What Can Hurt

December 13, 2007
By Emily Roller, Wilmore, KY

When was the last time someone stopped talking as soon as you got into hearing distance? When did someone ignore you even when you knew they could hear you? It’s a simple ignorant look, a little glare, or a stuck-up nose. No one would think these actions hurt when performed, but when you are at the blunt of the look, you know all about the hurt. I believe that actions can be hurtful in dangerous situations.
I had always been afraid of sleepovers. My fear of leaving home was a phobia that took years to get over. I was at a sleepover at my friend, Inez’s, house, one fateful Friday. Her cousin was staying over as well, and we got along pretty well for a few hours. But when the clock struck eight, the night began to unravel. I never had a soft spot for Marta, and when she started speaking dirty words, that spot that might have been, vanished without a trace. I was young, and bad words stuck to me like glue. I was nervous enough that finally I cracked and called my dad. He said if I was uncomfortable, then he would pick me up. Monday came, and with a bit of fear, chipping away at my stone resolve, I went up to Inez and apologized for leaving so suddenly. I explained my feelings, my fears, and expressed that maybe next week we could try again. Of course, the deed was done, and she was still angry at me. She took her cousin’s side, as I knew she would, and promptly stopped speaking to me, until that next week.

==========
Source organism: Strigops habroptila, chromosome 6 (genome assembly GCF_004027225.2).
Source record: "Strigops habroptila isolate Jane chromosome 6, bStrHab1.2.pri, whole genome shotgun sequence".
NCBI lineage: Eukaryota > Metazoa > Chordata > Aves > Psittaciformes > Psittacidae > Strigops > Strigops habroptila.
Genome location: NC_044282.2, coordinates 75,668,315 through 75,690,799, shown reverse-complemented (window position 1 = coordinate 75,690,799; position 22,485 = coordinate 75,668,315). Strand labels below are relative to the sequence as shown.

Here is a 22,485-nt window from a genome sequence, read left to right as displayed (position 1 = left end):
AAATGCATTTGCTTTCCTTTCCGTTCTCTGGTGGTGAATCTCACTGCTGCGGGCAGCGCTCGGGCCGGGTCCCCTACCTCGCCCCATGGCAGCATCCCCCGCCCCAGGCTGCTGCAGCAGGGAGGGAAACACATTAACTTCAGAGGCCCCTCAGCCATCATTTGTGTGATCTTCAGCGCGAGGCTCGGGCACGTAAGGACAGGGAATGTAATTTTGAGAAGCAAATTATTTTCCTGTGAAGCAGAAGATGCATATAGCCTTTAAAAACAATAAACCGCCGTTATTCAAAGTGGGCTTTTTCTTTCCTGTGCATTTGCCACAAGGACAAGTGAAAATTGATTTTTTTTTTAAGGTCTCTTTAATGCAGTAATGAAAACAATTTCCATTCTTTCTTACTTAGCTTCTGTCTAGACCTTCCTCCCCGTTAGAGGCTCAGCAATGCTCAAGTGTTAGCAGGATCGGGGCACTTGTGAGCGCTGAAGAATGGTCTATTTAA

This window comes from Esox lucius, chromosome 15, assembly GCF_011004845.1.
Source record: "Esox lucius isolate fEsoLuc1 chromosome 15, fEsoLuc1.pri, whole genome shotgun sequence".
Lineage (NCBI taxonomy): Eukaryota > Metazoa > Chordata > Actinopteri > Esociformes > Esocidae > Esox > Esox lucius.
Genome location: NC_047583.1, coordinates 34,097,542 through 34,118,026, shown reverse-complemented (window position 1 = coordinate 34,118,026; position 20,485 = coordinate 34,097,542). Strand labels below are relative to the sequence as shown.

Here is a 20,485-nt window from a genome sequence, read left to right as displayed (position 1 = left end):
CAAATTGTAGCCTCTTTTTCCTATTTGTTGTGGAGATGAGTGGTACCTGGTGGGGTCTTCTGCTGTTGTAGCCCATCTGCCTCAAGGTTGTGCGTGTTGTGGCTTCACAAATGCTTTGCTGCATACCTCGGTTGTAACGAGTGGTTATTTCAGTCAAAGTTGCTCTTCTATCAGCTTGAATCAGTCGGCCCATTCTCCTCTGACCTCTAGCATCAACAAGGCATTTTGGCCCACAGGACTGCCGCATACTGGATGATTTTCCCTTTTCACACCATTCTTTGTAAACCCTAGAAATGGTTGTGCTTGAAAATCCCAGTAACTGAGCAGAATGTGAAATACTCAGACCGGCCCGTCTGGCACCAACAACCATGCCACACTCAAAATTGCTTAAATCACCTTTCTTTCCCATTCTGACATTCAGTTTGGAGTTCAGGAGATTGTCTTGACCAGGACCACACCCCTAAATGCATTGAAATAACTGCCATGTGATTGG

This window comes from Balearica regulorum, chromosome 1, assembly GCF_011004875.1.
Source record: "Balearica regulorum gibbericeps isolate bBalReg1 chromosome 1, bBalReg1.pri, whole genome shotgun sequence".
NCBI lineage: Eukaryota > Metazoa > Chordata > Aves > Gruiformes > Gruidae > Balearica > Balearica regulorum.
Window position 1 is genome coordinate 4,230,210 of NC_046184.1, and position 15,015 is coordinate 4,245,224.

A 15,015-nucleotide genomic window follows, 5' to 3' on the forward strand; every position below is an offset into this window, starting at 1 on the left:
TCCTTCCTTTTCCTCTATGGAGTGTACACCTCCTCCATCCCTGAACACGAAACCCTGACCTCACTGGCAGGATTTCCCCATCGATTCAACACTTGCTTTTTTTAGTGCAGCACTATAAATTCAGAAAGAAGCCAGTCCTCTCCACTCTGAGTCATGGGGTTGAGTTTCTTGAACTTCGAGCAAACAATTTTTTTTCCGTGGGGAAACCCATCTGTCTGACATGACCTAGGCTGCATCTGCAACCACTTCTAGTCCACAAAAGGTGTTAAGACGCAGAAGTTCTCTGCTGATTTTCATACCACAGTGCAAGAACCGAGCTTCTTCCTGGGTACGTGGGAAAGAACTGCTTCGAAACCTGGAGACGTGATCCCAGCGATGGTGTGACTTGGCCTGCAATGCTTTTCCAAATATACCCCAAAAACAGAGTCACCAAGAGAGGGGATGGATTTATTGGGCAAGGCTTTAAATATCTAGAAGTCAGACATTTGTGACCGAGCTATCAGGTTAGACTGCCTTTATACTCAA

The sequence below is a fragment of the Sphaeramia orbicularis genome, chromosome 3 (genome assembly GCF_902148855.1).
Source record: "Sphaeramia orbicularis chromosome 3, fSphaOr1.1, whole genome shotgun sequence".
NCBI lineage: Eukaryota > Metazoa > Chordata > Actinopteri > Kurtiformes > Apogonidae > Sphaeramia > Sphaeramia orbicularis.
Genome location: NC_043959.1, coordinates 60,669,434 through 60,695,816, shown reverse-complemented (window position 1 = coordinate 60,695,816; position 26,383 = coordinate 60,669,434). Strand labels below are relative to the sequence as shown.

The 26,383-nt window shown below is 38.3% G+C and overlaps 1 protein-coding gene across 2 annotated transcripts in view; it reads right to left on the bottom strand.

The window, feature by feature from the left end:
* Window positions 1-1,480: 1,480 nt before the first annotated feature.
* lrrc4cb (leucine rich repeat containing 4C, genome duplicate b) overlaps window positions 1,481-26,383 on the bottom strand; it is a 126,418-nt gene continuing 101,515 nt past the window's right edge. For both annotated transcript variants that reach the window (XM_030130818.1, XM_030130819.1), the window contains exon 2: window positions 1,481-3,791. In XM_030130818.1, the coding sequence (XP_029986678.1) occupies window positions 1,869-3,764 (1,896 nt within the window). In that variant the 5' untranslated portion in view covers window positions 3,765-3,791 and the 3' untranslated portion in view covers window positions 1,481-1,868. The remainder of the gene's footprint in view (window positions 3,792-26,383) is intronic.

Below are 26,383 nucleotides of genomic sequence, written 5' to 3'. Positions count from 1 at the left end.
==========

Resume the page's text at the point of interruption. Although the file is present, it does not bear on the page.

But I’m not the only one with good intentions, and I know Inez is not the only one who can hold a grudge. A while later, some friends of mine, Lauren and Kate, were called out of their fourth block, and to the office. I was a little worried when Lauren didn’t show up for most of fifth, but I decided she had probably just gone home. Until she walked into class with red eyes, and a horrid alibi. A mutual friend and I racked her for answers, but she simply stated, “Nothing’s wrong”. I decided to quench my thirsty curiosity on Kate, who would definitely spill. Instead she quoted Lauren, and added an “I’ll tell you later”. But that wasn’t where it ended. Of course I wasn’t allowed in on the secret, but everyone else was. By the end of the week, three freshman and an eighth grader knew, but still not me. I asked them over and over, wondering why they would tell everyone else, but not me. I hurt from rejection, and a nasty feeling of anger rose inside me.
I wasn’t the nosiest girl on earth, but sometimes I did have my moments. This time, we were in the cafeteria, about ready to settle down for a comfortable twenty-five minutes of freedom. I entered the room with a feeling that today I would sit by Kate, and actually talk to someone. Lauren appeared to be frantically whispering to Kate, both overly trapped in her story. I headed over, and to my surprise, Lauren leaned away when she saw me. They started to eat, and the suspicious child in me awoke. I sat next to Jessica instead. At that moment, Lauren leaned back over and began to whisper again. I could almost feel the white fire licking at me, but a small place inside me swallowed the hurt, a large gulp that pushed down the flames.
I believe that actions can hurt. I’ve seen small actions rip up friendships, and felt big ones tear up hearts. “Think before you speak” has its truths, but a new truth needs to be noticed. Actions hurt, and everyone should think about what they are doing, before they do it. It might save you a friend.

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